So, exercise and spending time in nature is important. But how can we pursue it in a safe way? While we are still learning more about this new coronavirus, it's believed to be spread through person-to-person contact via contaminated respiratory droplets.

"This is the reason we are advised to stay at least 6 feet apart from other people, as that is farther than most viruses in fluid can travel," said Judd, "[For this reason], the outdoor air is not a risk factor. But it is important to be careful with communal equipment, like handrails or park structures, because the virus can live on surfaces." If you must use handrails or another surface that other people are touching, avoid touching your face and wash your hands for 20 seconds as soon as you are able.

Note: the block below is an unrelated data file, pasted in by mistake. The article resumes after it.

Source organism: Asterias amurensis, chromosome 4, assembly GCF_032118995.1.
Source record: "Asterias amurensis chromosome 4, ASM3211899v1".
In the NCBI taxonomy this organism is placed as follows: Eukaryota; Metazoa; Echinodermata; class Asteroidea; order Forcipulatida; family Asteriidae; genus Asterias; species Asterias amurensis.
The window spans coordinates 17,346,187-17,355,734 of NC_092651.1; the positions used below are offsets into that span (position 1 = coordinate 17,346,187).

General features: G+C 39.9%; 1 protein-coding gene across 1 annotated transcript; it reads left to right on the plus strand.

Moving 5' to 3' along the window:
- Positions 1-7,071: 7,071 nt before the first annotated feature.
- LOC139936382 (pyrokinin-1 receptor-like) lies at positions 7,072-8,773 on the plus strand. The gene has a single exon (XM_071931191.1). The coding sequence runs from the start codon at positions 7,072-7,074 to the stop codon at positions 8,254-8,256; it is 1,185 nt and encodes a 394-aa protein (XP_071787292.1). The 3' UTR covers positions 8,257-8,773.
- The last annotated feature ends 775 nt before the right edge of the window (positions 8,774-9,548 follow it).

However, "There are more benefits than risks to exercising and spending time outdoors during this pandemic," stated Roess, "Just be sure that you practice social distancing when you are out. When you return home, wash your hands and change your clothes." (Learn how long COVID-19 can live on clothes.)

Is It Necessary to Wear a Mask?

Should you wear a mask when exercising, like running or cycling, outdoors? Many experts interviewed by The New York Times say that the risk of being infected outdoors is low, especially if you are keeping at least 6 feet apart. A recent report from Belgium and the Netherlands looked specifically at activities like running and cycling, where there may be an additional aerodynamic component to social distancing, as opposed to people standing still. They made additional recommendations that people should stagger themselves to avoid being directly behind or in front of another runner or cyclist, though the methods of their simulation have generated some controversy.